Of course, I only stepped one foot onto the school property, and then just waited. There was no way I was going to actually venture into the building, because small people are annoying and of little social value. The little urchins would have to come to me. So I just stood there, tapping an impatient Earth Shoe and hoping no members of the skating royalty would drive by, gathering details for a potential scandal.

  Mellie Jo arrived first, of course, because she almost always had to leave the school building in a hasty manner, usually due to irrational actions on her part. This time, the front doors banged open, sending several unprepared kindergartners flying through the air, and Mellie Jo came thundering down the stairs. She glanced behind her, noting the position of her pursuers and calculating the exact seconds she would need for successful escape. Satisfied that odds were in her favor, she skidded to a halt, turned around, flipped a double bird at the still unseen hunting party, then resumed her flight, racing past me, the wind whipping the hem of my cute dress.

  “Mellie Jo!” I snarled, as Bonnie raced past me toward Clyde’s hideout. “We don’t have time for this. Chandra is waiting at Dairy Queen!”

  Mellie Jo dove behind a trash dumpster, and then peeked around the metal corner. “Two minutes and we can go. Those people are old and tired. They’ll give up.”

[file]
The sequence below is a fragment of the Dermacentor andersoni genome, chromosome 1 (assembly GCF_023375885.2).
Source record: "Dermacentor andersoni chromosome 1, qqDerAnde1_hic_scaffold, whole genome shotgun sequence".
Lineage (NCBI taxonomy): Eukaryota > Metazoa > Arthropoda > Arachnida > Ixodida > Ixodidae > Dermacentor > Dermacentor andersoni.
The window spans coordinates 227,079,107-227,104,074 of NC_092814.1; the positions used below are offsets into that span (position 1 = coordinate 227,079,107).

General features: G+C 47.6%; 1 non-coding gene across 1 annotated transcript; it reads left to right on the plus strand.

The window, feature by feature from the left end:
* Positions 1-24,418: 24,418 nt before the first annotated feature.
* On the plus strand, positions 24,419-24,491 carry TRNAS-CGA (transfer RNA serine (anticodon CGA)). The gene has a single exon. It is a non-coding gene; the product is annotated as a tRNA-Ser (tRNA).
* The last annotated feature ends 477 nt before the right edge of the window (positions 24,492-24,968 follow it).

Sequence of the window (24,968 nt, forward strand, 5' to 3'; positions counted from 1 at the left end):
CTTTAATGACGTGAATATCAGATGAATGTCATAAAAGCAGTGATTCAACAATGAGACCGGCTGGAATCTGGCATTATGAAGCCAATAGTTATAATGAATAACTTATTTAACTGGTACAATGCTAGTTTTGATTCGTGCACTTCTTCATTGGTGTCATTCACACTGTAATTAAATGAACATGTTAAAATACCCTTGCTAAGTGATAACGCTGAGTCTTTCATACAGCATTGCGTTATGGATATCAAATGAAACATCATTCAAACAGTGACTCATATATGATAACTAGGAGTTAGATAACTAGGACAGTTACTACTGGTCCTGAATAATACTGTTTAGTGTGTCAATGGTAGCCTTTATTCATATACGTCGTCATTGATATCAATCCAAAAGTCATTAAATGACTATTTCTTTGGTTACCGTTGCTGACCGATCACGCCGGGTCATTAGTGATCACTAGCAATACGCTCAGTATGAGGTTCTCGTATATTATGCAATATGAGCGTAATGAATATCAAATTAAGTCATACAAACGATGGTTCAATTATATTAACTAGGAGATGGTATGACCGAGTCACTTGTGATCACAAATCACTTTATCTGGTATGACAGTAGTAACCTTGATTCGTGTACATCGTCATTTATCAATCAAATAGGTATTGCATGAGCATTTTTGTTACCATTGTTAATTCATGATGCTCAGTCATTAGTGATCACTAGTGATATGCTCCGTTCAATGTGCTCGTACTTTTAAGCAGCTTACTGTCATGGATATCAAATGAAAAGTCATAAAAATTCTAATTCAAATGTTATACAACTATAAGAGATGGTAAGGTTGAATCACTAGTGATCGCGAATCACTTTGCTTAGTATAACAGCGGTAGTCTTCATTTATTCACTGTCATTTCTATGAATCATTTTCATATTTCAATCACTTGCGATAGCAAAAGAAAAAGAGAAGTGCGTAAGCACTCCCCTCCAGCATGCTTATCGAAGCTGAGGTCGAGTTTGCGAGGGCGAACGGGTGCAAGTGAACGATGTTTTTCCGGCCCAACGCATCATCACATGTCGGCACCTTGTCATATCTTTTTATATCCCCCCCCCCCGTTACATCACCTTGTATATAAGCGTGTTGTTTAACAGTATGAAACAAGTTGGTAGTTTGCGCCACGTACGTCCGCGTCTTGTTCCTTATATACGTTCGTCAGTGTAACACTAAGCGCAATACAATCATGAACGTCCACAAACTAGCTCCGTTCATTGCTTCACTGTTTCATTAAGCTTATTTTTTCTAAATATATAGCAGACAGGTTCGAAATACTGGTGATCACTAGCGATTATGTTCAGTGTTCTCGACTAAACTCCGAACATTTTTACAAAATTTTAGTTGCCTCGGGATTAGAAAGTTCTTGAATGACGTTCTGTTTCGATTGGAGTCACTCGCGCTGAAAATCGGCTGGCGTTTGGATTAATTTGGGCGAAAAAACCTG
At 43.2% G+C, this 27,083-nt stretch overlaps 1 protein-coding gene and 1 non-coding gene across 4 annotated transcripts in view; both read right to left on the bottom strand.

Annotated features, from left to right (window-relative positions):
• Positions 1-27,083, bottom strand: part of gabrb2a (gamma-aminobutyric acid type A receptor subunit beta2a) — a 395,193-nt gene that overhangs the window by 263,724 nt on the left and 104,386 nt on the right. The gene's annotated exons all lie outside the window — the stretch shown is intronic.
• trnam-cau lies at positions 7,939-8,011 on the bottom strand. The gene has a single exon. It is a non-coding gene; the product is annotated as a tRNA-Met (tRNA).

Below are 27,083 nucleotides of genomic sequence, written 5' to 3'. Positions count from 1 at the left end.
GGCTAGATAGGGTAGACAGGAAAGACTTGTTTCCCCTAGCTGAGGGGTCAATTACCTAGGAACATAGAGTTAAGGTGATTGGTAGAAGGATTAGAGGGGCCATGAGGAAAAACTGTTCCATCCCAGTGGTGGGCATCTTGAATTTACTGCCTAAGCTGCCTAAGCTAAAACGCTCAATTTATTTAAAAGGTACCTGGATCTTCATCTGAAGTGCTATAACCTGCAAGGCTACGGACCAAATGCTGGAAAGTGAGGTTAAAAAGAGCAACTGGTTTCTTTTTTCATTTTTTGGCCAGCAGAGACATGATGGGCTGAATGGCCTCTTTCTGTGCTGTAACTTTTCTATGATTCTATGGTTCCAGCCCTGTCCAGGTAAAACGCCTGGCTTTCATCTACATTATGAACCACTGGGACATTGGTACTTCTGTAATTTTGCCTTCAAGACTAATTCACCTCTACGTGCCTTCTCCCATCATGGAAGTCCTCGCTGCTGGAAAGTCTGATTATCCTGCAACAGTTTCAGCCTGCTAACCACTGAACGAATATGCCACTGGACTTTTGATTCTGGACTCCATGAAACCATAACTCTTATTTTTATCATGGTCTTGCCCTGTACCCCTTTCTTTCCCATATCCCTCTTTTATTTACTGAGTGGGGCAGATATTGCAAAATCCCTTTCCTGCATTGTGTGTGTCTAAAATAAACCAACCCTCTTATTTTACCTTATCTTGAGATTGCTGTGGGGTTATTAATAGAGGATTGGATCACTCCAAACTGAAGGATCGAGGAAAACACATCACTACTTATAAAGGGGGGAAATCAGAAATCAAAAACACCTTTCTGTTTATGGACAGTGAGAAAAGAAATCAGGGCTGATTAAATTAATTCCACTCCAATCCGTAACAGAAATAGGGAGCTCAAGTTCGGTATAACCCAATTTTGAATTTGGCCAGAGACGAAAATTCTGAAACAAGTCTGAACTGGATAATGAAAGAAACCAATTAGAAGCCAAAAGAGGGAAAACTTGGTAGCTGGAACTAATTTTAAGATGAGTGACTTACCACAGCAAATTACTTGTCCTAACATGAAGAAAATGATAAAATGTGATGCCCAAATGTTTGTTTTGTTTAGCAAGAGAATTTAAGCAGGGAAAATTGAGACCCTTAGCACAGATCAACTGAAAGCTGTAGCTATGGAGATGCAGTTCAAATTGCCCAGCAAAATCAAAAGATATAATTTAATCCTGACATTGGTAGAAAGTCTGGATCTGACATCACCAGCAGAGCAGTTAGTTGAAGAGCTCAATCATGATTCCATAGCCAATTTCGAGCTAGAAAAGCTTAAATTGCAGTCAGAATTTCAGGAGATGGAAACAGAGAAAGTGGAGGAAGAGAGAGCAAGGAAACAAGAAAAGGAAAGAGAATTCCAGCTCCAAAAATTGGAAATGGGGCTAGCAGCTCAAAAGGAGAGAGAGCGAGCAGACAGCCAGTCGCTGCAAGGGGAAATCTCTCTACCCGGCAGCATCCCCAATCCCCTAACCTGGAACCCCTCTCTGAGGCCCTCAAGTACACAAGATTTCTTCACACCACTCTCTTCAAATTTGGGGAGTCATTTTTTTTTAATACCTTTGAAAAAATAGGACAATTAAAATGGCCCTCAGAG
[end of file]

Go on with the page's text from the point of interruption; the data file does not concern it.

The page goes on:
I turned back to the school steps, just in time to see what appeared to be a janitor and a generic coach stumble out the front door. True enough, they were already huffing heavily and producing that nasty sweat that men do. (Women don’t sweat. They glisten.) After glancing around a bit, they finally sighed and went back into the building.

  I faced Mellie Jo again. “What did you DO? Does it affect me in any way?”

  Mellie Jo came out from behind the dumpster, throwing down a piece of rubbish that had interested her briefly. “Don’t worry about it. Nobody died.”

  Fine. I really didn’t care. “Now, where’s Little Sahara?”

  Mellie Jo made a face, because Little Sahara was her least favorite relative. “The cafeteria ladies are making pizza for some stupid meeting tonight.”

  Ah. No further explanation needed. Little Sahara worshipped pizza with a mystifying passion. A love that dare not speak its name. “Let’s go get her.”

  We rounded the corner of the building, startling two fourth-graders who were smoking. (We didn’t have cable TV at that time, and entertainment options were limited in our small town.) They squealed and ran away, terrified, especially when they caught sight of Mellie Jo. We proceeded to the employee entrance for the cafeteria.

  And there was Little Sahara, standing on a turnip crate and gazing rapturously in one of the windows. (She was holding her friend up against the glass, so Jenna Stick could see what was going on as well.) I think she was quietly mumbling some worshipful hymn, but the only word I could understand was “cheese”.

  “Little Sahara, it’s time to go. Come on.”

  “Pizza,” said Little Sahara.

  “I understand that. But you can’t have any. Come on.”

  Little Sahara whispered something to Jenna Stick that sounded somewhat spiteful, then she turned and hopped off the turnip crate. She started to reach for Mellie Jo’s hand, but caught herself in time and did not proceed with the fatal mistake. She clutched at my hand instead, and I was blessed with something sticky that had probably been on her little fingers for three days.

  We headed to the town square.

  Which took about three seconds. Once there, I glanced around for my friend Chandra. We both greatly loved making a grand entrance into Dairy Queen, but it was no fun doing that by yourself, so I was sure Chandra was waiting for me somewhere on the square.